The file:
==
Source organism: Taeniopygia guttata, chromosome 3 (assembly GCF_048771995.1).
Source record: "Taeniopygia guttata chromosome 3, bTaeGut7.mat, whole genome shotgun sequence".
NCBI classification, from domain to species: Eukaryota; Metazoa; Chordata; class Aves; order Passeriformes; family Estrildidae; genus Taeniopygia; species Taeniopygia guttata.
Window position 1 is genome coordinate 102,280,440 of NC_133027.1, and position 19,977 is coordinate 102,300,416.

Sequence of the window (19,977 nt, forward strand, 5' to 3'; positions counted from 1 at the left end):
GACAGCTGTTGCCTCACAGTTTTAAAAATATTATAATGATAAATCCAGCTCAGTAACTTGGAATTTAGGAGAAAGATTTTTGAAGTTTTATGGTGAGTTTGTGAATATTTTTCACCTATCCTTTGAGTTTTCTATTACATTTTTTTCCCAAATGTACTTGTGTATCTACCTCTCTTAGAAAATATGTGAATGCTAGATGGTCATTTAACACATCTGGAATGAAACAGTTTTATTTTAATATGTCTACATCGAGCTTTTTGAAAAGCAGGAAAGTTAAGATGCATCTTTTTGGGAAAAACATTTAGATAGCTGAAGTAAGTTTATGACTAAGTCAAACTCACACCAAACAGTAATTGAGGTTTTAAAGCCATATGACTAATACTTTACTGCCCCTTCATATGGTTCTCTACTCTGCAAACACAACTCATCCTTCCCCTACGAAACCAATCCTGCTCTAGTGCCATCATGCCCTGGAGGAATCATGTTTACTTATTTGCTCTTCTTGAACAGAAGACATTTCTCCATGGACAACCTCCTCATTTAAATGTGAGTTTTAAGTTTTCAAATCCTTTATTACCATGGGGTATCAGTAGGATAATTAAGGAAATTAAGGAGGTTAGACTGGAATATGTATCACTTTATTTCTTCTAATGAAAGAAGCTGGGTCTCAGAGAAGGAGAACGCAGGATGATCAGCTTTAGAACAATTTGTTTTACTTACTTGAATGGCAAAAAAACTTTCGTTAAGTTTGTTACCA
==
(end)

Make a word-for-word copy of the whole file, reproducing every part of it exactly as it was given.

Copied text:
Source organism: Taeniopygia guttata, chromosome 3 (assembly GCF_048771995.1).
Source record: "Taeniopygia guttata chromosome 3, bTaeGut7.mat, whole genome shotgun sequence".
NCBI classification, from domain to species: Eukaryota; Metazoa; Chordata; class Aves; order Passeriformes; family Estrildidae; genus Taeniopygia; species Taeniopygia guttata.
Window position 1 is genome coordinate 102,280,440 of NC_133027.1, and position 19,977 is coordinate 102,300,416.

Sequence of the window (19,977 nt, forward strand, 5' to 3'; positions counted from 1 at the left end):
GACAGCTGTTGCCTCACAGTTTTAAAAATATTATAATGATAAATCCAGCTCAGTAACTTGGAATTTAGGAGAAAGATTTTTGAAGTTTTATGGTGAGTTTGTGAATATTTTTCACCTATCCTTTGAGTTTTCTATTACATTTTTTTCCCAAATGTACTTGTGTATCTACCTCTCTTAGAAAATATGTGAATGCTAGATGGTCATTTAACACATCTGGAATGAAACAGTTTTATTTTAATATGTCTACATCGAGCTTTTTGAAAAGCAGGAAAGTTAAGATGCATCTTTTTGGGAAAAACATTTAGATAGCTGAAGTAAGTTTATGACTAAGTCAAACTCACACCAAACAGTAATTGAGGTTTTAAAGCCATATGACTAATACTTTACTGCCCCTTCATATGGTTCTCTACTCTGCAAACACAACTCATCCTTCCCCTACGAAACCAATCCTGCTCTAGTGCCATCATGCCCTGGAGGAATCATGTTTACTTATTTGCTCTTCTTGAACAGAAGACATTTCTCCATGGACAACCTCCTCATTTAAATGTGAGTTTTAAGTTTTCAAATCCTTTATTACCATGGGGTATCAGTAGGATAATTAAGGAAATTAAGGAGGTTAGACTGGAATATGTATCACTTTATTTCTTCTAATGAAAGAAGCTGGGTCTCAGAGAAGGAGAACGCAGGATGATCAGCTTTAGAACAATTTGTTTTACTTACTTGAATGGCAAAAAAACTTTCGTTAAGTTTGTTACCA